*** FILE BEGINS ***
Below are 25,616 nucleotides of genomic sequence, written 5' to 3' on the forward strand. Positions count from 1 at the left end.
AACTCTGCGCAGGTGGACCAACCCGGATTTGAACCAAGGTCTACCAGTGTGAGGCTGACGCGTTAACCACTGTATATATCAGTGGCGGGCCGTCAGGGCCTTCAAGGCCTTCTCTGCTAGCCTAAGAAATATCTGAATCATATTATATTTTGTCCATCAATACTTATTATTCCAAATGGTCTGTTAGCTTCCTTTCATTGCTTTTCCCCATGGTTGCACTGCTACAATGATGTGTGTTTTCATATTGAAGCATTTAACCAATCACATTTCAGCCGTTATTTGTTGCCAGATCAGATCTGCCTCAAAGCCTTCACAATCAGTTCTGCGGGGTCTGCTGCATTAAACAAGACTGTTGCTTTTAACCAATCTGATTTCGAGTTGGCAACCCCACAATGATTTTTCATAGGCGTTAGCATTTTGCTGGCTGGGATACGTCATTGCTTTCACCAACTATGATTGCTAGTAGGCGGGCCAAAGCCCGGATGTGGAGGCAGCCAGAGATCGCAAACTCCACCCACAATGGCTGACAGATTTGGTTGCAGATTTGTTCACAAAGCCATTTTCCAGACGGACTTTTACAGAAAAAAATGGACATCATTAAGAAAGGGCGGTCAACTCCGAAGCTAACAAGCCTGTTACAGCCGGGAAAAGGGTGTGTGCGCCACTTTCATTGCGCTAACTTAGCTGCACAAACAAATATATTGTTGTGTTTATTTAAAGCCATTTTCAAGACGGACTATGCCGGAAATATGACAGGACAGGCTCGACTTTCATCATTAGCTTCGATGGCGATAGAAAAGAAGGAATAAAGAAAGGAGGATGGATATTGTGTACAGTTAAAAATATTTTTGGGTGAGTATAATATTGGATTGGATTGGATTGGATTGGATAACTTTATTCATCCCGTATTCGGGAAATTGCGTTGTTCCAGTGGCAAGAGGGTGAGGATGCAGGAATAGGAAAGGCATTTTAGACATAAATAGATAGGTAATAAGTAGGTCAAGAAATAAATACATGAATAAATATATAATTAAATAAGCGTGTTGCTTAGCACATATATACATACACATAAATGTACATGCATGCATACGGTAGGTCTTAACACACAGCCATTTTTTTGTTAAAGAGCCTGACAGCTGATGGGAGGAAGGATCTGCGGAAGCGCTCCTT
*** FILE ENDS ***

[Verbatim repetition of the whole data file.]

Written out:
Below are 25,616 nucleotides of genomic sequence, written 5' to 3' on the forward strand. Positions count from 1 at the left end.
AACTCTGCGCAGGTGGACCAACCCGGATTTGAACCAAGGTCTACCAGTGTGAGGCTGACGCGTTAACCACTGTATATATCAGTGGCGGGCCGTCAGGGCCTTCAAGGCCTTCTCTGCTAGCCTAAGAAATATCTGAATCATATTATATTTTGTCCATCAATACTTATTATTCCAAATGGTCTGTTAGCTTCCTTTCATTGCTTTTCCCCATGGTTGCACTGCTACAATGATGTGTGTTTTCATATTGAAGCATTTAACCAATCACATTTCAGCCGTTATTTGTTGCCAGATCAGATCTGCCTCAAAGCCTTCACAATCAGTTCTGCGGGGTCTGCTGCATTAAACAAGACTGTTGCTTTTAACCAATCTGATTTCGAGTTGGCAACCCCACAATGATTTTTCATAGGCGTTAGCATTTTGCTGGCTGGGATACGTCATTGCTTTCACCAACTATGATTGCTAGTAGGCGGGCCAAAGCCCGGATGTGGAGGCAGCCAGAGATCGCAAACTCCACCCACAATGGCTGACAGATTTGGTTGCAGATTTGTTCACAAAGCCATTTTCCAGACGGACTTTTACAGAAAAAAATGGACATCATTAAGAAAGGGCGGTCAACTCCGAAGCTAACAAGCCTGTTACAGCCGGGAAAAGGGTGTGTGCGCCACTTTCATTGCGCTAACTTAGCTGCACAAACAAATATATTGTTGTGTTTATTTAAAGCCATTTTCAAGACGGACTATGCCGGAAATATGACAGGACAGGCTCGACTTTCATCATTAGCTTCGATGGCGATAGAAAAGAAGGAATAAAGAAAGGAGGATGGATATTGTGTACAGTTAAAAATATTTTTGGGTGAGTATAATATTGGATTGGATTGGATTGGATTGGATAACTTTATTCATCCCGTATTCGGGAAATTGCGTTGTTCCAGTGGCAAGAGGGTGAGGATGCAGGAATAGGAAAGGCATTTTAGACATAAATAGATAGGTAATAAGTAGGTCAAGAAATAAATACATGAATAAATATATAATTAAATAAGCGTGTTGCTTAGCACATATATACATACACATAAATGTACATGCATGCATACGGTAGGTCTTAACACACAGCCATTTTTTTGTTAAAGAGCCTGACAGCTGATGGGAGGAAGGATCTGCGGAAGCGCTCCTT